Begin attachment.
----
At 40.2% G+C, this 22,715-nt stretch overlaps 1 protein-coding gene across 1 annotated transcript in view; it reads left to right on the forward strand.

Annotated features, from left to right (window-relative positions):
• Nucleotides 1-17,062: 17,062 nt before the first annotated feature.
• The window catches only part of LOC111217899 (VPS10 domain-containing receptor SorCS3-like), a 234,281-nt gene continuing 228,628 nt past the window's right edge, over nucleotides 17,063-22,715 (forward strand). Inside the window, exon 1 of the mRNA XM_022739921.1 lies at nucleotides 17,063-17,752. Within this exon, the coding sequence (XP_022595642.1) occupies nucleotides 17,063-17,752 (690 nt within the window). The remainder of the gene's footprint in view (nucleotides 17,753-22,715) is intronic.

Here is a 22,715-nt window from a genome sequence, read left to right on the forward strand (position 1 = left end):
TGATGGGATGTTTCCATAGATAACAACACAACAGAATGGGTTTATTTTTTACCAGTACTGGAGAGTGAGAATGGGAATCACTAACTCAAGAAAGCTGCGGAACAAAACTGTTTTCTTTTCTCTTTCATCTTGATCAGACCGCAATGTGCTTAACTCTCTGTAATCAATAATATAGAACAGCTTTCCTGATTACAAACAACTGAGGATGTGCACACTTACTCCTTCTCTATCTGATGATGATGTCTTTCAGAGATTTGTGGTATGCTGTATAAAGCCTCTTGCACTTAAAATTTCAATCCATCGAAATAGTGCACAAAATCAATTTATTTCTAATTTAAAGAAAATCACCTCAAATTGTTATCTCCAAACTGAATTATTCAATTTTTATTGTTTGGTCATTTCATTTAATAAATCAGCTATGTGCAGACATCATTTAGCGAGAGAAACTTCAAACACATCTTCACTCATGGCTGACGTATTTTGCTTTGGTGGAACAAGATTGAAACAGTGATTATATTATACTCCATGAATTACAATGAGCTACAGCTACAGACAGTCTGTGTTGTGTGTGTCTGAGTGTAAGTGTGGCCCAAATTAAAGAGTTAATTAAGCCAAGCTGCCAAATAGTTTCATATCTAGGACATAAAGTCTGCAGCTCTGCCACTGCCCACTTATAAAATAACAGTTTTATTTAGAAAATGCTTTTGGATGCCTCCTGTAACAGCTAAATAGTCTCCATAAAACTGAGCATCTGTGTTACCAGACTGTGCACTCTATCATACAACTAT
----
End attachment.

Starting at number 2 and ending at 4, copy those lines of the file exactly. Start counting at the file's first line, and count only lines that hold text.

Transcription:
Annotated features, from left to right (window-relative positions):
• Nucleotides 1-17,062: 17,062 nt before the first annotated feature.
• The window catches only part of LOC111217899 (VPS10 domain-containing receptor SorCS3-like), a 234,281-nt gene continuing 228,628 nt past the window's right edge, over nucleotides 17,063-22,715 (forward strand). Inside the window, exon 1 of the mRNA XM_022739921.1 lies at nucleotides 17,063-17,752. Within this exon, the coding sequence (XP_022595642.1) occupies nucleotides 17,063-17,752 (690 nt within the window). The remainder of the gene's footprint in view (nucleotides 17,753-22,715) is intronic.